Published 6:39 PM EDT Oct 17, 2018
Two former police officers who admitted to framing a black teenager were sentenced Tuesday by a Miami federal judge. Charlie Dayoub and Raul Fernandez, previously of Florida's Biscayne Park Police Department, will each serve a year in federal prison, court records show.
The ex-officers admitted to falsely arresting a 16-year-old for four unsolved burglaries in order to pad the department's "fictitious 100-percent clearance rate" for such crimes, according to statements from the Justice Department. They pleaded guilty in August.
Raimundo Atesiano, the department's then-chief, encouraged the false arrests, according to the Justice Department statements. He pleaded guilty last month to conspiring with officers to make such arrests.
Atesiano and Dayoub said they knew previously of the teenager, identified as "T.D.," when the then-chief instructed his arrest on June 13, 2013. Fernandez fabricated a narrative tying T.D. to the four burglaries in the Miami-area community, falsely claiming an investigation revealed the teenager burglarized the unoccupied residences.Dayoub signed the affidavits.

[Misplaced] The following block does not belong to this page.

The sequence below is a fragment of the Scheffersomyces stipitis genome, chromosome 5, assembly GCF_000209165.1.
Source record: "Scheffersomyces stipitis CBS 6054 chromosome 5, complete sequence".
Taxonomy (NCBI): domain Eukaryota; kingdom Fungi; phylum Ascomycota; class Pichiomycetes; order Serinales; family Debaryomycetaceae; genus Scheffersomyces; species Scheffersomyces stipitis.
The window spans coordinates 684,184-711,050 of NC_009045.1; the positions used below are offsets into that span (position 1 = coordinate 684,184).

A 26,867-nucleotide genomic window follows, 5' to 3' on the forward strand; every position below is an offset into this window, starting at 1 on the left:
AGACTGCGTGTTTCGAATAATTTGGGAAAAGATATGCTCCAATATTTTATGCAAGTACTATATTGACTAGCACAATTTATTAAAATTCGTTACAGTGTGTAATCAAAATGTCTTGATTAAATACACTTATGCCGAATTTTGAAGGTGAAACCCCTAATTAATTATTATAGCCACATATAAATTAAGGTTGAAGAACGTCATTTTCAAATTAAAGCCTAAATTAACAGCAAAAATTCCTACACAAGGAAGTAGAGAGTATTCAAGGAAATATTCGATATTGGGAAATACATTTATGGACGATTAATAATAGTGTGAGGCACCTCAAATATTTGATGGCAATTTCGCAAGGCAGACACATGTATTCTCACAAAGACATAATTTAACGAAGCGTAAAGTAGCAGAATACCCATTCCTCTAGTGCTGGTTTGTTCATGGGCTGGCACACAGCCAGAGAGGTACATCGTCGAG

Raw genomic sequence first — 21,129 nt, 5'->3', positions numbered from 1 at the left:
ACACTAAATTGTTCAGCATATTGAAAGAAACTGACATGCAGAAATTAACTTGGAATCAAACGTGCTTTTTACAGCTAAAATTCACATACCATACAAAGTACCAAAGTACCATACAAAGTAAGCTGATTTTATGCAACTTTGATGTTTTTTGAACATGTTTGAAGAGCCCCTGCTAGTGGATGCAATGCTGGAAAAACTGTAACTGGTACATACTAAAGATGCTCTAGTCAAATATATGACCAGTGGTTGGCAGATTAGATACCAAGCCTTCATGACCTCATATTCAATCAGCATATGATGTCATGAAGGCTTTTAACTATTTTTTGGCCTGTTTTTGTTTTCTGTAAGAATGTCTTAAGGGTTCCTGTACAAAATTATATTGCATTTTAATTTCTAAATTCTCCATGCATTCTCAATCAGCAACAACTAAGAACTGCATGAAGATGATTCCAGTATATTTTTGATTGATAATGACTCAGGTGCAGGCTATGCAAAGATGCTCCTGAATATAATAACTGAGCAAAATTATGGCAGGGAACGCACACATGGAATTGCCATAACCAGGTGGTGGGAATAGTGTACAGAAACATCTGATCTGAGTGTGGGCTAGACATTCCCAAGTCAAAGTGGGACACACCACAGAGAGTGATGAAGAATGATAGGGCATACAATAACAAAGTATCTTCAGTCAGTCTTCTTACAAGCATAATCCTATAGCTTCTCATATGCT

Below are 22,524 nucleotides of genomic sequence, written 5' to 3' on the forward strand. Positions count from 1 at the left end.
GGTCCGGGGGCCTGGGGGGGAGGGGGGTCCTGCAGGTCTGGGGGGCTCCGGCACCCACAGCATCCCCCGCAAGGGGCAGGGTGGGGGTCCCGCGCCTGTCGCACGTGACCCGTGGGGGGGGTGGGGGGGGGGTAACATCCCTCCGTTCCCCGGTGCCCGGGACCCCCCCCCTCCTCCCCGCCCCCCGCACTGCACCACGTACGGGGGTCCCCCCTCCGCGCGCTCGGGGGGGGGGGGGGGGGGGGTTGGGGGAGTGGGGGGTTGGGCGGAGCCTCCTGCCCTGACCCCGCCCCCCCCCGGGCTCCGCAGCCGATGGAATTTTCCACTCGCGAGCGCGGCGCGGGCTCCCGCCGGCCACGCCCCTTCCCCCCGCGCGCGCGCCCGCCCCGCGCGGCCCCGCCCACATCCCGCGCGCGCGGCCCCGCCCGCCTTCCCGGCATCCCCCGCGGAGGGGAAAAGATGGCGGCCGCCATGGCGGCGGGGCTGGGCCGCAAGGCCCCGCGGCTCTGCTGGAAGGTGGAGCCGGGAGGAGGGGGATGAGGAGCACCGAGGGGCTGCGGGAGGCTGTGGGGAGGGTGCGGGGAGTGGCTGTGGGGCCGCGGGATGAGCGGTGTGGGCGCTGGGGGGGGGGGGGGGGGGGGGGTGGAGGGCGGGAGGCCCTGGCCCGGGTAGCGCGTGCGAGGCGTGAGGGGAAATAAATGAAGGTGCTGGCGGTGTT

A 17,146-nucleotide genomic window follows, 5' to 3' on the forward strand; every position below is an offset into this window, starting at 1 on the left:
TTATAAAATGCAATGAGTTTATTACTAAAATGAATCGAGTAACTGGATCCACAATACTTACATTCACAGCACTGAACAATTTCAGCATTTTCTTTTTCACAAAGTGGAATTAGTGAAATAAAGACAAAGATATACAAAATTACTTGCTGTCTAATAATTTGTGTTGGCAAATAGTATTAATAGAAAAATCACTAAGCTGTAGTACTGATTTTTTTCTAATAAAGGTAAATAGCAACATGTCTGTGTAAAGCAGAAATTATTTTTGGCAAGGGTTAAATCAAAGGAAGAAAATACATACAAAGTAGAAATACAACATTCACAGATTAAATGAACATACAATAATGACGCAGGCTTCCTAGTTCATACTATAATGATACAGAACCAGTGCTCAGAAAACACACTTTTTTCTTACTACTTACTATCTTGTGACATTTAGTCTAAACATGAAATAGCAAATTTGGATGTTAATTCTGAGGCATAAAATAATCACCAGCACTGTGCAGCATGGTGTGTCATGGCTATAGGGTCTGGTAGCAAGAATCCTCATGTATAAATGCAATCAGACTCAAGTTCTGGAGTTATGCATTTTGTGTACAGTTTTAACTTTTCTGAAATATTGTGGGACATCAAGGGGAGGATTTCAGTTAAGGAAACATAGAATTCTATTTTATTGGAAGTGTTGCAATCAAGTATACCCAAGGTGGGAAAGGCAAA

The next month, Atesiano touted the department's perfect record for solving burglaries at a city council meeting, per the Justice Department. The charges against T.D. were eventually dropped.
Tuesday's sentencing shocked the courtroom, the Miami Herald reported, as prosecutors agreed with defense attorneys that Dayoub and Fernandez should not serve prison time.
Family members of the former officers wept in disbelief after Judge K. Michael Moore issued the maximum sentence, according to the newspaper.
“It would have been a slap on the wrist, and it would have sent entirely the wrong message — particularly to the minority community,” Moore said.
“To think that they can come into court and get a slap on the wrist is insulting to the men and women in law enforcement.”
Atesiano faces up to 10 years in prison. Another officer, Guillermo Ravelo, will be sentenced Thursday on a similar conspiracy count.
Contributing: The Associated Press
Follow Josh Hafner on Twitter: @joshhafner